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DEVELOPMENT OF A FLEET MANAGEMENT SYSTEM FOR AN OFF-HIGHWAY VEHICLE

Research & Devlopment Institute-JAGANNATHAN VASU
  • Technical Paper
  • 2019-28-2439
To be published on 2019-11-21 by SAE International in United States
DEVELOPMENT OF A FLEET MANAGEMENT SYSTEM FOR AN OFF-HIGHWAY VEHICLE V.Jagannathan 1.a* , B.Jaiganesh 2.b & S.Sudarsanam 3.c Mahindra & Mahindra Limited, Mahindra Research Valley, Mahindra World City, Anjur PO, TN, India Corresponding author Email- V.JAGANNATHAN@mahindra.com Managing an off-highway vehicle fleet during validation is a challenging task. Complexity is acquainted when more than 100 vehicles with different horse power (hp) & with different product configuration working across India and other parts of countries. Traditionally, a tractor validation involves data collection such as usage hours (Hour meter reading on cluster), locations etc. which are recorded in spread sheet and updated to the respective project owners on daily basis through mail communications. A manual recording and consolidation of tractors validation status is prone to error, reiterative work, consumes more resource and effort. Moving towards digitalization, IT enabled system for updating the tractor validation status on daily basis was added with advantage of huge data storage capacity, history data retrieval and data access anytime & anywhere, a step ahead to traditional method but with few limitations of not…
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Data Acquisition from Light-Duty Vehicles Using OBD and CAN

HEM Data Corporation-Eric Walter, Richard Walter
  • Book
  • R-458
Published 2018-11-15 by SAE International in United States

Modern vehicles have multiple electronic control units (ECU) to control various subsystems such as the engine, brakes, steering, air conditioning, and infotainment. These ECUs are networked together to share information directly with each other. This in-vehicle network provides a data opportunity for improved maintenance, fleet management, warranty and legal issues, reliability, and accident reconstruction.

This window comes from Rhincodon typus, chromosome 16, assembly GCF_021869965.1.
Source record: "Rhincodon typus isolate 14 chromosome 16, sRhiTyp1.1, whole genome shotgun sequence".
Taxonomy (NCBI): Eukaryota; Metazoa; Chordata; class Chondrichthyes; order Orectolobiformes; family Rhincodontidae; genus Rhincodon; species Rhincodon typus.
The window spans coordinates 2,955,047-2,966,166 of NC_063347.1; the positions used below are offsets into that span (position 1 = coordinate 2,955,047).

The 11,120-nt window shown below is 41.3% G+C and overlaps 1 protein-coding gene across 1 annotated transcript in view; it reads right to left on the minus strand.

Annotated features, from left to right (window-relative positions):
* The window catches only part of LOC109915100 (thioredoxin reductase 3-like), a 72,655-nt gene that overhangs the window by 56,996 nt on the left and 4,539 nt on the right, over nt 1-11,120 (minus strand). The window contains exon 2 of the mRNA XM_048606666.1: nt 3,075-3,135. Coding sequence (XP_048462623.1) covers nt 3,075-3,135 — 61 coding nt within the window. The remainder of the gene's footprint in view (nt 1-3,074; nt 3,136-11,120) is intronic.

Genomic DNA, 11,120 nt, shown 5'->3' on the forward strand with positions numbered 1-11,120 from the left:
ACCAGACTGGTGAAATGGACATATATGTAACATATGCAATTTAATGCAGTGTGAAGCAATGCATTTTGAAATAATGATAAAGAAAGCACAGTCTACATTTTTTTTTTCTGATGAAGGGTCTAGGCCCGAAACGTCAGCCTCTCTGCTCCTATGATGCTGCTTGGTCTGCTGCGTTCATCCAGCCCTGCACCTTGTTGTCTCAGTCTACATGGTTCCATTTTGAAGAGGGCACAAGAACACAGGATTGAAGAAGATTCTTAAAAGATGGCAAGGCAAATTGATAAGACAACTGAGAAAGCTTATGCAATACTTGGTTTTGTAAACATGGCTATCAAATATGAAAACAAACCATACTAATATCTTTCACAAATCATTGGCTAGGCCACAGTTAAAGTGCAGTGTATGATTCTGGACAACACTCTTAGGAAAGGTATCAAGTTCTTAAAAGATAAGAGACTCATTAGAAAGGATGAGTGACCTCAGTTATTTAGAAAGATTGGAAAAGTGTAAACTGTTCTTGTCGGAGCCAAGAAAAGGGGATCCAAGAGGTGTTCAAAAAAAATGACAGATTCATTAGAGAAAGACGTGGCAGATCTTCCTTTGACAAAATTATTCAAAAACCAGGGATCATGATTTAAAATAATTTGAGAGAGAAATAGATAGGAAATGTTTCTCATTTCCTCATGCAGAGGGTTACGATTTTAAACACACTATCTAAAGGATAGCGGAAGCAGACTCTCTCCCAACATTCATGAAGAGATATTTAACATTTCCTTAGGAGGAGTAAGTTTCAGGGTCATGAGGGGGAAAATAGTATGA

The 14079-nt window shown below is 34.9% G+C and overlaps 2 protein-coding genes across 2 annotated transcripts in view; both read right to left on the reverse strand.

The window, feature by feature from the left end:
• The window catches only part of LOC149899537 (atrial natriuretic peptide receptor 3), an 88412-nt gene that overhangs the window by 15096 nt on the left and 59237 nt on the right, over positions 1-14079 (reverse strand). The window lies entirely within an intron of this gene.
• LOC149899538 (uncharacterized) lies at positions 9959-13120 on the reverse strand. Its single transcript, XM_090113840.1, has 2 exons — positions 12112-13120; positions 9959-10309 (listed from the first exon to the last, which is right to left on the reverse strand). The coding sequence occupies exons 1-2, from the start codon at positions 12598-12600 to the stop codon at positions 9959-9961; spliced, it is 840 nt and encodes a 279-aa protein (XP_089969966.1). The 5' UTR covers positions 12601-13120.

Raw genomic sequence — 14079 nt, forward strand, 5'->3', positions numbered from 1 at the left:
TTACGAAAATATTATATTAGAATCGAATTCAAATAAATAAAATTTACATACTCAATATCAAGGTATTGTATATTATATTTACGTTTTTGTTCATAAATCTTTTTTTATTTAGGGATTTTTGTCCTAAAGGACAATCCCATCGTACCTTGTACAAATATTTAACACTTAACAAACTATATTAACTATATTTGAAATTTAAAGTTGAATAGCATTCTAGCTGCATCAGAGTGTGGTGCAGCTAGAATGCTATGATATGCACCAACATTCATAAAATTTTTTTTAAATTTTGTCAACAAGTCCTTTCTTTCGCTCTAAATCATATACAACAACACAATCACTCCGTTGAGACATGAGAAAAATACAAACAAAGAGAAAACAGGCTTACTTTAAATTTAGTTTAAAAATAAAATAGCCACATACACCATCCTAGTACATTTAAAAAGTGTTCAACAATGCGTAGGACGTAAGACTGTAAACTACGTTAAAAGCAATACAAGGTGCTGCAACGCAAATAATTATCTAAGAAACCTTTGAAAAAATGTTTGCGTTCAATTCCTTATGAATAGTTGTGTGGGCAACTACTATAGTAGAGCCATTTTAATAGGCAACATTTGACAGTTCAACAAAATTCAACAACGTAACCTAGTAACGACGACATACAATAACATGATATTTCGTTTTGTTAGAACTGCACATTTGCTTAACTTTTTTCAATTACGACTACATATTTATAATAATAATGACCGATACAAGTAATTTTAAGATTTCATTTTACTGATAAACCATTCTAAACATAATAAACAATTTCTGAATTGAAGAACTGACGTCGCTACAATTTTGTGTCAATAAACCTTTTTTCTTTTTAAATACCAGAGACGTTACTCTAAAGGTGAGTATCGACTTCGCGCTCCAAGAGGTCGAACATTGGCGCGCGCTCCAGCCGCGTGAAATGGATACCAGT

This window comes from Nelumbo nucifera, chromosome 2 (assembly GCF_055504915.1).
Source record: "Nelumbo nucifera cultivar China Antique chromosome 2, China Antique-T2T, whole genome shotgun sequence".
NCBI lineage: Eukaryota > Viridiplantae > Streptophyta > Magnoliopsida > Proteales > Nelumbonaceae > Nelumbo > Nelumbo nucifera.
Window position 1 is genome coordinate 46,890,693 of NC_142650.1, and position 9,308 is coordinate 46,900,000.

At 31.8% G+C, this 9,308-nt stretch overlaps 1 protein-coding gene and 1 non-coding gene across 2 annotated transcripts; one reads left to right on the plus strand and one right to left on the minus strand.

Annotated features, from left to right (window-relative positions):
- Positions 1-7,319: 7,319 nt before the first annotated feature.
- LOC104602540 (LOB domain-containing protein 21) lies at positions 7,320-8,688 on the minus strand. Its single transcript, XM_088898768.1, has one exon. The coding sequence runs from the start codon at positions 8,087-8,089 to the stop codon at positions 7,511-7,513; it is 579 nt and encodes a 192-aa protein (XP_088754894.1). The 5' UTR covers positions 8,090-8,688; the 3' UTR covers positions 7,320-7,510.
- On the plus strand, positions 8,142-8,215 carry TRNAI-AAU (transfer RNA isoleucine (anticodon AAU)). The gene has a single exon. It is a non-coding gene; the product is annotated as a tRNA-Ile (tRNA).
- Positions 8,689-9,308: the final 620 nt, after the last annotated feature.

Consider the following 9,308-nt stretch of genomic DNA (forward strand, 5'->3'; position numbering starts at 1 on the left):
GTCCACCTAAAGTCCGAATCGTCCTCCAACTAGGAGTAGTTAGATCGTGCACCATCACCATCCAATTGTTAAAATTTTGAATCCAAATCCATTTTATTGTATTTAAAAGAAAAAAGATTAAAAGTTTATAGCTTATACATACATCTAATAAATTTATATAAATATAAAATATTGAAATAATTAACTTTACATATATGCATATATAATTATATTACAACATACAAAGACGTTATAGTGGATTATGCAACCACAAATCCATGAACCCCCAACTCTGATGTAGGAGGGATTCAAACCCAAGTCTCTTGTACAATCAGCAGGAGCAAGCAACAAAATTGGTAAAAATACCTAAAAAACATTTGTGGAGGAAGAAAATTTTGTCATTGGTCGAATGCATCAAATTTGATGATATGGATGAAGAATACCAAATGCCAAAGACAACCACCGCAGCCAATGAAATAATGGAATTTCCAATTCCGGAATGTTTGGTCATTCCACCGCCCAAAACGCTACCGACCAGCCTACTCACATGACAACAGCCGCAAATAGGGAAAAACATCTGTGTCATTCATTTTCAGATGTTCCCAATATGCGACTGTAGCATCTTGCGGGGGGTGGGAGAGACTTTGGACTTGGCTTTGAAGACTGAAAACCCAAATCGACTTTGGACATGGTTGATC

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Policies to Maximize Fuel Economy of Plug-In Hybrids in a Rental Fleet

Ford Motor Company-Dominique Meroux
University of California - Davis-Gil Tal
Published 2018-04-03 by SAE International in United States
Plug-in hybrid (PHEV) technology offers the ability to achieve zero tailpipe emissions coupled with convenient refueling. Fleet adoption of PHEVs, often motivated by organizational and regulatory sustainability targets, may not always align with optimal use cases. In a car rental application, barriers to improving fuel economy over a conventional hybrid include: diminished benefits of additional battery capacity on long-distance trips, sparse electric charging infrastructure at the fleet location, lack of renter understanding of electric charging options, and a principle-agent problem where the driver accrues fewer benefits than costs for actions that improve fuel economy, like charging and eco-driving. This study uses high-resolution driving data collected from twelve Ford Fusion Energi sedans owned by University of California, Davis (UC Davis), where the vehicles are rented out for university-related activities. The data is analyzed to understand the degree to which the electric battery is taken advantage of by fleet management and end users to reduce fuel costs and emissions. Specifically, characteristics of trips assigned to those vehicles, driver behavior, locations of charging events and missed charging opportunities,…
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An Indirect Occupancy Detection and Occupant Counting System Using Motion Sensors

Chongqing University-Dawei Luo, Gang Guo
Ford Motor Company-Jianbo Lu
Published 2017-03-28 by SAE International in United States
This paper proposes a low-cost but indirect method for occupancy detection and occupant counting purpose in current and future automotive systems. It can serve as either a way to determine the number of occupants riding inside a car or a way to complement the other devices in determining the occupancy. The proposed method is useful for various mobility applications including car rental, fleet management, taxi, car sharing, occupancy in autonomous vehicles, etc. It utilizes existing on-board motion sensor measurements, such as those used in the vehicle stability control function, together with door open and closed status. The vehicle’s motion signature in response to an occupant’s boarding and alighting is first extracted from the motion sensors that measure the responses of the vehicle body. Then the weights of the occupants are estimated by fitting the vehicle responses with a transient vehicle dynamics model. This two stage approach is further used to determine how many occupants are staying in the car. The effectiveness of the proposed approaches has been verified in vehicle tests through a variety of…
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Real-time Crash Detection and Its Application in Incident Reporting and Accident Reconstruction

Ford Motor Company-Smruti Panigrahi, Jianbo Lu, Sanghyun Hong
Published 2017-03-28 by SAE International in United States